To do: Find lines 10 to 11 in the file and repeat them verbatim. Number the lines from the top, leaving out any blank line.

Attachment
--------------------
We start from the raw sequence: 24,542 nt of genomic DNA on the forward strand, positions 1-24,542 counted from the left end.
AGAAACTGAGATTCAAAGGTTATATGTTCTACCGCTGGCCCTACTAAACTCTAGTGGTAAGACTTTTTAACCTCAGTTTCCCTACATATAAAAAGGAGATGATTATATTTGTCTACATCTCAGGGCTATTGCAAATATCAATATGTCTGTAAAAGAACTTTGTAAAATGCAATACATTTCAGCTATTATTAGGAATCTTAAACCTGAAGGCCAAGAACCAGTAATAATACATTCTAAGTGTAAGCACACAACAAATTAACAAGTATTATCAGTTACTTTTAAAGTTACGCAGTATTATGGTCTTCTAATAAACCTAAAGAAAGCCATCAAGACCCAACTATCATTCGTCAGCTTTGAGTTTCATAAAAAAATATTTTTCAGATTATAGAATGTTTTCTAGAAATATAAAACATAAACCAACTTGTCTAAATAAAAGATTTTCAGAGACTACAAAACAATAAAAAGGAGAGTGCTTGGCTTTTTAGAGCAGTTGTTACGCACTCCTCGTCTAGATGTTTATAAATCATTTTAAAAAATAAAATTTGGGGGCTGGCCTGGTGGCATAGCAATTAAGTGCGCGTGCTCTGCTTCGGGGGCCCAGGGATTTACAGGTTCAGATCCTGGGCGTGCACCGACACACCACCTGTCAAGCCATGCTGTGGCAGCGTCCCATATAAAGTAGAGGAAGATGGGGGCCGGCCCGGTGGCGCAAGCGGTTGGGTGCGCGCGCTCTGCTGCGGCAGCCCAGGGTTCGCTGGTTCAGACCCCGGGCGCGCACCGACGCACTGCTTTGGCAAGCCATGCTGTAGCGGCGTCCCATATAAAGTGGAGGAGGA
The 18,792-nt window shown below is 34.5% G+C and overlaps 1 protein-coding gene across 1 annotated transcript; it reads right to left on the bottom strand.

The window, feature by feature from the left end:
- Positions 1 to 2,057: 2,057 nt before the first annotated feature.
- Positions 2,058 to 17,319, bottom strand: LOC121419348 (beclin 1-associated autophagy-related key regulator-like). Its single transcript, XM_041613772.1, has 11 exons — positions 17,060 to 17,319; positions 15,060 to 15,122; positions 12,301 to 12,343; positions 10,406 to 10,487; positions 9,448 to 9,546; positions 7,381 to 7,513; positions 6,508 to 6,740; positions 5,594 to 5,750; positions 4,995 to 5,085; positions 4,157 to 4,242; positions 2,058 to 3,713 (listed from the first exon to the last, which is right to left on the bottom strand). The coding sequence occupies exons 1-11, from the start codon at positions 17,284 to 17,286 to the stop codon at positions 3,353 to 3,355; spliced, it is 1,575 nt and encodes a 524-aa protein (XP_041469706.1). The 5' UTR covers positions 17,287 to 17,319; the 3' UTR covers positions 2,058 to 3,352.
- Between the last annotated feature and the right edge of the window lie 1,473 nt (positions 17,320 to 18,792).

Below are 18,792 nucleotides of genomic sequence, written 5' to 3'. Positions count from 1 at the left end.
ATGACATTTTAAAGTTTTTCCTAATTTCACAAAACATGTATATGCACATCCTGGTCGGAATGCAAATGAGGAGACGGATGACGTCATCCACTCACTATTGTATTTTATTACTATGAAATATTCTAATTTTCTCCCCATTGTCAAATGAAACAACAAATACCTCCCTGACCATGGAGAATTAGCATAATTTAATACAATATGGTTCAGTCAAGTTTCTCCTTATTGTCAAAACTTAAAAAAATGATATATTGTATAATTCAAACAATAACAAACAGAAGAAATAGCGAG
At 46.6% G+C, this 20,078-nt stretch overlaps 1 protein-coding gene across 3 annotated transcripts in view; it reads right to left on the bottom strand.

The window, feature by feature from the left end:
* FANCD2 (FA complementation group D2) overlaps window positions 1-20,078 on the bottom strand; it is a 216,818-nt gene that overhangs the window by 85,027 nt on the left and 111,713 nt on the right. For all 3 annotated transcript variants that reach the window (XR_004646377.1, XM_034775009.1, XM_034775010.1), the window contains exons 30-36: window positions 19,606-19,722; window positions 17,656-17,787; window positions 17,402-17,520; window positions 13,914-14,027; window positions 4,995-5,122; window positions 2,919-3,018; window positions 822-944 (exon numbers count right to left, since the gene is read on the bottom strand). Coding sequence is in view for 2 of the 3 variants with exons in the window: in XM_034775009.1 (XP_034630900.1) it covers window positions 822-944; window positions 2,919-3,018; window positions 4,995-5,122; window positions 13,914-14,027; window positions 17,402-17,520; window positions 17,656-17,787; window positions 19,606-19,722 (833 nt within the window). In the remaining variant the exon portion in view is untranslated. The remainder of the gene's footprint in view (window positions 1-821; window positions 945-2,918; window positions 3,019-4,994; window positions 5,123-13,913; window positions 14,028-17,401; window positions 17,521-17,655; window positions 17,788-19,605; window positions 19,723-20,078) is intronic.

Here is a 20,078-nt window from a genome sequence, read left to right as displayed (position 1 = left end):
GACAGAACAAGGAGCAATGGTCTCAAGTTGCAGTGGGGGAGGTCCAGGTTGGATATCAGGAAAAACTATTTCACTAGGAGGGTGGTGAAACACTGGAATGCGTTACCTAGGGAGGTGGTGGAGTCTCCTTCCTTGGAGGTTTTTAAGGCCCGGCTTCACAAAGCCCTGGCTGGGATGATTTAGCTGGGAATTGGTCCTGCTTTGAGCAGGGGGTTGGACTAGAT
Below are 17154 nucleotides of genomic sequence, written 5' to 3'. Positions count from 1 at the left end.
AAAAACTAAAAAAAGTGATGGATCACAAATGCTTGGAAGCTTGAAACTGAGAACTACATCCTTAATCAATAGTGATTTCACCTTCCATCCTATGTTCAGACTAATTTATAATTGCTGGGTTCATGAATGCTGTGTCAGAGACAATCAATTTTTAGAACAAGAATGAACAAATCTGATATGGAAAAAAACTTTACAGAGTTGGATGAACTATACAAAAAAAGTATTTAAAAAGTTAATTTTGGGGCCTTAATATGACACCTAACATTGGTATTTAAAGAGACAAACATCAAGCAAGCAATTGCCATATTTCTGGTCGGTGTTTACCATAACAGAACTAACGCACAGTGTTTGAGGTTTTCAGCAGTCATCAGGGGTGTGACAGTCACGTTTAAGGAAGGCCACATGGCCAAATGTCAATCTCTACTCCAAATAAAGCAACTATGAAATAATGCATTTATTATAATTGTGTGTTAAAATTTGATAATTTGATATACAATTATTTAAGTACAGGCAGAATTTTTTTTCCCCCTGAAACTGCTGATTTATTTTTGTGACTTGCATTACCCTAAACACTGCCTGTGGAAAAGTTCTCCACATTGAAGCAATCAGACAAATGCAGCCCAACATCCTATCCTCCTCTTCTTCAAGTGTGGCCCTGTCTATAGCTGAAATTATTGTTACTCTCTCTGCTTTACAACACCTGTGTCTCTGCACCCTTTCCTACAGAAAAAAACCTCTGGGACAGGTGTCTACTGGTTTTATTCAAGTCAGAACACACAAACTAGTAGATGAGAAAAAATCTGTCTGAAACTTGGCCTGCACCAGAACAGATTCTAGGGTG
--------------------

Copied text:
At 46.6% G+C, this 20,078-nt stretch overlaps 1 protein-coding gene across 3 annotated transcripts in view; it reads right to left on the bottom strand.

The window, feature by feature from the left end: